Exploring Variation in Built Environment Predictors of Ridership by Transit Mode (Paper No: 20-01322)

Supplementary presentation to support poster presented at Transportation Research Board Annual Meeting, 2020.


Presentation details:

Session: 1695, Current Topics in Public Transportation
Session Location: Hall A / Convention Center
Session Time: Wednesday, Jan 15, 2020 8:00AM 9:45AM
Paper: 20-01322 - Exploring Variation in Built Environment Predictors of Ridership by Transit Mode


Presentation Abstract:

Many studies have identified links between the built environment and transit use. However, little is known about whether the built environment predictors of bus, train, tram and other transit services are different. Studies to date typically analyze modes in aggregate, by combining bus, train, and tram; or analyze each mode separately. Findings from these studies demonstrate the built environment attributes that are relevant for apportioning trips to transit. However, they do not differentiate demand for competing modes. This study aims to investigate if built environment impacts on transit ridership vary according to mode, by analyzing two types of co-located (matched) transit modes (train-bus and tram-bus) in Melbourne. Multivariate multiple linear regression models were estimated to identify the relationships between different indicators of the built environment with patronage of each mode.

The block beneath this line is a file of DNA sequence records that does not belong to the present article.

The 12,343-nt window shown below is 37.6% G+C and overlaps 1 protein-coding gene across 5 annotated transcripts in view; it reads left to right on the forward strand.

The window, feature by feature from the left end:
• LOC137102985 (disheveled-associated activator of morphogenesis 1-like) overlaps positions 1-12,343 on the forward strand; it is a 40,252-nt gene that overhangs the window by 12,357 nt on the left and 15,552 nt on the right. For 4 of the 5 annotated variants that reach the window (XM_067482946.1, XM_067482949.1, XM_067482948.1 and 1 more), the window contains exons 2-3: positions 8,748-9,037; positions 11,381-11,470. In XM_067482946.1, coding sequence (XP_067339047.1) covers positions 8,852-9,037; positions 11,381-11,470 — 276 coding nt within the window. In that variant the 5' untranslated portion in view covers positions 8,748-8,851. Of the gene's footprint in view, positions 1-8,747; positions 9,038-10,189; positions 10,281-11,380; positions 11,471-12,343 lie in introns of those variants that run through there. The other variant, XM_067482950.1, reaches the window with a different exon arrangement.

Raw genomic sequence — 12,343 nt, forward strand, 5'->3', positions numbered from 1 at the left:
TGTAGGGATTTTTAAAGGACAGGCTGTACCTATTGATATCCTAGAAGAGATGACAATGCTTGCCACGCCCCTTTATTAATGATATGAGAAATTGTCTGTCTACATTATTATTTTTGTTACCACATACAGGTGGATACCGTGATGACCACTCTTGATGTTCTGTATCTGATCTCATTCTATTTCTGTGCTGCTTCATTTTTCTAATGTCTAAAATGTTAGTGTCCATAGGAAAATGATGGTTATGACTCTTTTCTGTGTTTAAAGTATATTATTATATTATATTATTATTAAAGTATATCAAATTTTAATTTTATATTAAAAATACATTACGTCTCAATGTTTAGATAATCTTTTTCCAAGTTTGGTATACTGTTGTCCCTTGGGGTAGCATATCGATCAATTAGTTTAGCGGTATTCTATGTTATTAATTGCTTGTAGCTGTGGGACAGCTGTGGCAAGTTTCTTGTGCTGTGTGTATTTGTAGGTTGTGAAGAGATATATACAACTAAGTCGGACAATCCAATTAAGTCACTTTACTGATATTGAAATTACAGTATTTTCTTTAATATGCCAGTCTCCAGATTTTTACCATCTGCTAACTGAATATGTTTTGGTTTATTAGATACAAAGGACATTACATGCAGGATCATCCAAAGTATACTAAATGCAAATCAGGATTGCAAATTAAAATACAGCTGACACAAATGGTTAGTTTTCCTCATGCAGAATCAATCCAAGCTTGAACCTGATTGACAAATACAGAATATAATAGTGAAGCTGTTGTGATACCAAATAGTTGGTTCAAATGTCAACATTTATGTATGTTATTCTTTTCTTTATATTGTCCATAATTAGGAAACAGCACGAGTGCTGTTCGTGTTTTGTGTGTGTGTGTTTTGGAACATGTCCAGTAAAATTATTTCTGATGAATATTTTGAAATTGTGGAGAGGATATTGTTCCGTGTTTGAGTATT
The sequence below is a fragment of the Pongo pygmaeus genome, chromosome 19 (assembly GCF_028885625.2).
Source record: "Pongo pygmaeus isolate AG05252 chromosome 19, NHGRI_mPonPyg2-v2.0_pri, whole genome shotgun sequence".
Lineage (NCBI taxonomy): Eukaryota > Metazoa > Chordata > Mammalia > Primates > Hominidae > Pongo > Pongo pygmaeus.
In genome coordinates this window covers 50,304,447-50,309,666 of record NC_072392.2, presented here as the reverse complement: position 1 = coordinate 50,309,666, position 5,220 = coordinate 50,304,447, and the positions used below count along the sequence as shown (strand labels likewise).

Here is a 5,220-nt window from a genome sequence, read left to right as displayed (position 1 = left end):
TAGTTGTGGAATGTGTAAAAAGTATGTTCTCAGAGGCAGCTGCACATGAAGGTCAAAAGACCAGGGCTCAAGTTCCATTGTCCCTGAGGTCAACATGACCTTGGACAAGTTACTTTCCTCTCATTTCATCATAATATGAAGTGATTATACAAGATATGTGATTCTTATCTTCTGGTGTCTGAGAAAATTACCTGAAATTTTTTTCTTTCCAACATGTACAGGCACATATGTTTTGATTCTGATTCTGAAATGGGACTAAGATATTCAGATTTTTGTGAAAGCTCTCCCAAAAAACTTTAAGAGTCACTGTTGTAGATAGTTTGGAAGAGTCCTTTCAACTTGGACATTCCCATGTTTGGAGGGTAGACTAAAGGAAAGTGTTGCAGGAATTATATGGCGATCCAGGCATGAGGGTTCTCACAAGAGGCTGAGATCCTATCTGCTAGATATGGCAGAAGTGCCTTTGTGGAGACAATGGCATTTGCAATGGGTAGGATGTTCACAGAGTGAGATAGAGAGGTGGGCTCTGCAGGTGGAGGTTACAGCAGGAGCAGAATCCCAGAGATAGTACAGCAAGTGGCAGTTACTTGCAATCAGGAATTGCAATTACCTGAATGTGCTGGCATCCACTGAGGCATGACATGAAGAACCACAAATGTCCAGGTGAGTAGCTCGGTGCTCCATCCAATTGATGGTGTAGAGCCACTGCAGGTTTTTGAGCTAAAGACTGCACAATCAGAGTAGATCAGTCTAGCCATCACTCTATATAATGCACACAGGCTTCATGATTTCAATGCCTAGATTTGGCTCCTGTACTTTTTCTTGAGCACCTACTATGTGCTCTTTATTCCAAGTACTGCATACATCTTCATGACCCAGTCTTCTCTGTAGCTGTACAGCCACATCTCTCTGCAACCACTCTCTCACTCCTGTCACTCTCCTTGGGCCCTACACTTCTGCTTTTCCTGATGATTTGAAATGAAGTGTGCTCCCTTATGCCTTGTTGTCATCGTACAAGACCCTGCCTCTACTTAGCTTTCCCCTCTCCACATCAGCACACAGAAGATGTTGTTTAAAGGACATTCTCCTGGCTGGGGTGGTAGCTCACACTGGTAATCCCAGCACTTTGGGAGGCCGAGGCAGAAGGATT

This research indicates built environment impacts on ridership vary in type and relative importance according to mode. The strongest land use predictor of train ridership was proximity to the CBD, while bus ridership was most closely associated with the presence of Activity Centres in the catchment. Tram and bus ridership shared no built environment predictors, with land use diversity the strongest predictor for tram use, compared to intersection density for bus. These differences provide evidence that built environment impacts on transit cannot be generalized for all modes. The study’s findings suggest that strategies to encourage transit use could be made more effective if they are differentiated by mode.